Swedish court okays higher rent for refugees

A Swedish court has ruled that a landlord’s decision to charge higher rent to a refugee family does not qualify as discrimination.

For more than three years, refugee Nafisa Khavari has been fighting against paying what she sees as an unjustifiably high rent.

She came to Sweden from Afghanistan with her seven children several years ago, and has been renting an apartment in Hällefors in central Sweden from the Skarets fastigheter property management company, according to the Hem & Hyra magazine.

After signing her rental agreement, Khavari later learned that she was paying thousands of kronor more per month in rent than her ethnically Swedish neighbours and decided to sue the landlord with support from Sweden’s Ombudsman for Ethnic Discrimination (DO).

But the landlord argued the higher rent was justified, explaining that refugees cause damage to apartments in a different way than “taxpayers” do.

“They live differently in the countries they come from. Taxpayers take care of the damage themselves when they move. Refugees don’t have any money. And you can tell them to clean the apartment when they leave, but they never really do anything. I think instead that they ought to appreciate that we take care of the apartment after they move,” said landlord Nils-Olav Skaret to Hem & Hyra.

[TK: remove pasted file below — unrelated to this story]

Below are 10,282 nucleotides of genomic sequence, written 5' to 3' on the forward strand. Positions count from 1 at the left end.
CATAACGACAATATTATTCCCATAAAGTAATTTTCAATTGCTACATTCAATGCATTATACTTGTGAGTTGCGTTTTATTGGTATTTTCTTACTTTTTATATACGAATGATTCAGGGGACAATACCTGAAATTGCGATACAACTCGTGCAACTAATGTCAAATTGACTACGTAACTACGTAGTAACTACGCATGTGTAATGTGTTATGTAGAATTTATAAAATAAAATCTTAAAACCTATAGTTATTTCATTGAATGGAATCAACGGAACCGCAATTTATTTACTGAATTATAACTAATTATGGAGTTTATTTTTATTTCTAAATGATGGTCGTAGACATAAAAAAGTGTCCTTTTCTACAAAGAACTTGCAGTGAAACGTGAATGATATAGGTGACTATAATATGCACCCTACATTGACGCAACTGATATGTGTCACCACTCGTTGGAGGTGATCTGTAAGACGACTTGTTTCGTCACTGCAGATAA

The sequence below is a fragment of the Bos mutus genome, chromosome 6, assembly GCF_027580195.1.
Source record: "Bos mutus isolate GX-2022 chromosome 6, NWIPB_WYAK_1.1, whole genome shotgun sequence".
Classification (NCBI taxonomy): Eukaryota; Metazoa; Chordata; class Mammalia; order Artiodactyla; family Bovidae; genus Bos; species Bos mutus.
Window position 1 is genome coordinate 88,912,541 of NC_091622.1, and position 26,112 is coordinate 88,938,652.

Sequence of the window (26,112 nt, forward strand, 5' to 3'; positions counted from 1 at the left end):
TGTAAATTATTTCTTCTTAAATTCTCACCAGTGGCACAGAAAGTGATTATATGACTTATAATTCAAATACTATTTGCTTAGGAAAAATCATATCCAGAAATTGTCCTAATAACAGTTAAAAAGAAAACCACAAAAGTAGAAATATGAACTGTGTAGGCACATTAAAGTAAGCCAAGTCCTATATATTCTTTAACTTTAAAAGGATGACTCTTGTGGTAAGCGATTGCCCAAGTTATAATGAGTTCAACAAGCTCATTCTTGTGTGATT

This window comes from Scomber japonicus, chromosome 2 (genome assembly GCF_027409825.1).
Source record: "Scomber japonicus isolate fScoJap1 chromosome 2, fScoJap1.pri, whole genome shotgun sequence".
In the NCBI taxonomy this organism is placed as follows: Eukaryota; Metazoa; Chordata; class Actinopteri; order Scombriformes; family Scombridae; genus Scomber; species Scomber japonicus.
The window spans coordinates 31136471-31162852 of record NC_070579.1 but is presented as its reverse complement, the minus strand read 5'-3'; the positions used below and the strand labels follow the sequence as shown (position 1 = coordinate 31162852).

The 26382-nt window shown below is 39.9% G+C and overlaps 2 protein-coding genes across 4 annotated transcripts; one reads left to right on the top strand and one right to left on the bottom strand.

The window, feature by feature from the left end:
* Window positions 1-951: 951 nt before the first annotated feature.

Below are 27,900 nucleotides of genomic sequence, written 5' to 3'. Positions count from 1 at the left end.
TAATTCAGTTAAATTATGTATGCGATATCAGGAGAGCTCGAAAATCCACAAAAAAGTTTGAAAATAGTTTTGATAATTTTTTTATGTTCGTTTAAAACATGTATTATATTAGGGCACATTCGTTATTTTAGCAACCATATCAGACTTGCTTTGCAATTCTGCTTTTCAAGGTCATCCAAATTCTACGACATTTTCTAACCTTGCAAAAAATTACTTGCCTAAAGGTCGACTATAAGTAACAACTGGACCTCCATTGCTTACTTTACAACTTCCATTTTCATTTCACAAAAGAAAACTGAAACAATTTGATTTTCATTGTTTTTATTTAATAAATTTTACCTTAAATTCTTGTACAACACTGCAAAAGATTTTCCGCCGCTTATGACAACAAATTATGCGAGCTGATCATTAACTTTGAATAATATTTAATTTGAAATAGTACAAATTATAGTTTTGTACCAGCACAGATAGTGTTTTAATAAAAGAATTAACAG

But DO lawyer Ulrika Dietersson disagreed with Skaret’s reasoning, asserting that the company was guilty of discrimination and of taking advantage of the refugees’ situation to charge a higher rent.

“This has to be seen as a very serious affront to the tenant,” she said in her closing arguments, urging the court to order Skaret to pay Khavari 120,000 kronor in damages.

But the Örebro District Court ruled in favour of the landlord, finding that refugees as a group can’t be considered an ethnic minority.

Rather than take a stand on whether Skaret was right or wrong to charge higher rent, the court instead focused on DO’s way of defining an ethnic minority.

During the trial, the ombudsman argued that the terms “refugee” and “immigrant” are interchangeable with ethnic minority, and that both are subject to discrimination for just that reason.

But the court disagreed, writing that a person can’t be considered as belonging to an ethnic minority simply because he or she is a refugee or immigrant.

The ruling came as an unexpected shock to Khavari .

“It’s unfair, I’m really upset,” she told Hem & Hyra, adding she would join the DO in an appeal, but isn’t sure she’s ready to go through a new trial.

“And even if we appeal, I don’t think that I’ll succeed. Even the court has a discriminatory view toward immigrants.”

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